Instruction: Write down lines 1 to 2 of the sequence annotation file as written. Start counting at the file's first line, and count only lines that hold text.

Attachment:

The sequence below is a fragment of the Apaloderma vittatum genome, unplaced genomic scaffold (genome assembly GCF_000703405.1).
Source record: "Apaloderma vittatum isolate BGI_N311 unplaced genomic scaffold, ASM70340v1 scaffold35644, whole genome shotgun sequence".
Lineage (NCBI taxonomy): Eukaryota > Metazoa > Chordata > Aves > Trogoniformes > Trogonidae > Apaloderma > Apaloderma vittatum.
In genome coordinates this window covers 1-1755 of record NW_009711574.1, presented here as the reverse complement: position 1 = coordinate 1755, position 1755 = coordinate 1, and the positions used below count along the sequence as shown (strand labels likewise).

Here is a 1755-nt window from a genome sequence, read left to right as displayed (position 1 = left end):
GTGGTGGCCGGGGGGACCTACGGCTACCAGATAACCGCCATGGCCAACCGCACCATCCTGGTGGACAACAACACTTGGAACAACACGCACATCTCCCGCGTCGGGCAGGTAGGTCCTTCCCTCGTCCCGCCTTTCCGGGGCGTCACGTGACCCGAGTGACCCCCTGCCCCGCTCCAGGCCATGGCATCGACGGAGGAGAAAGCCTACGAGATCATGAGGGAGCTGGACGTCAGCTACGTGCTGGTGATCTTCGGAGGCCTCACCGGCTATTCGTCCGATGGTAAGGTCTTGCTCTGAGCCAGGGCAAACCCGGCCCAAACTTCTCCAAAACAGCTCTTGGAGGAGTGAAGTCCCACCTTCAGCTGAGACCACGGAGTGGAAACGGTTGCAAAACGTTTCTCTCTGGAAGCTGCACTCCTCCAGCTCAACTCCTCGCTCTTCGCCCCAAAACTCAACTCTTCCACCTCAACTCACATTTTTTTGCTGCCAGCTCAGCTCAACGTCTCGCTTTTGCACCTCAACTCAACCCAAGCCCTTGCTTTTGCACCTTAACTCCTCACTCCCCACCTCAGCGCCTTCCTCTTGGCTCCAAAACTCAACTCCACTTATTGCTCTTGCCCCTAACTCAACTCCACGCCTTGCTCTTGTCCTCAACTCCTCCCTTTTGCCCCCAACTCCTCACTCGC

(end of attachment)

The sequence below is a fragment of the Apaloderma vittatum genome, unplaced genomic scaffold (genome assembly GCF_000703405.1).
Source record: "Apaloderma vittatum isolate BGI_N311 unplaced genomic scaffold, ASM70340v1 scaffold35644, whole genome shotgun sequence".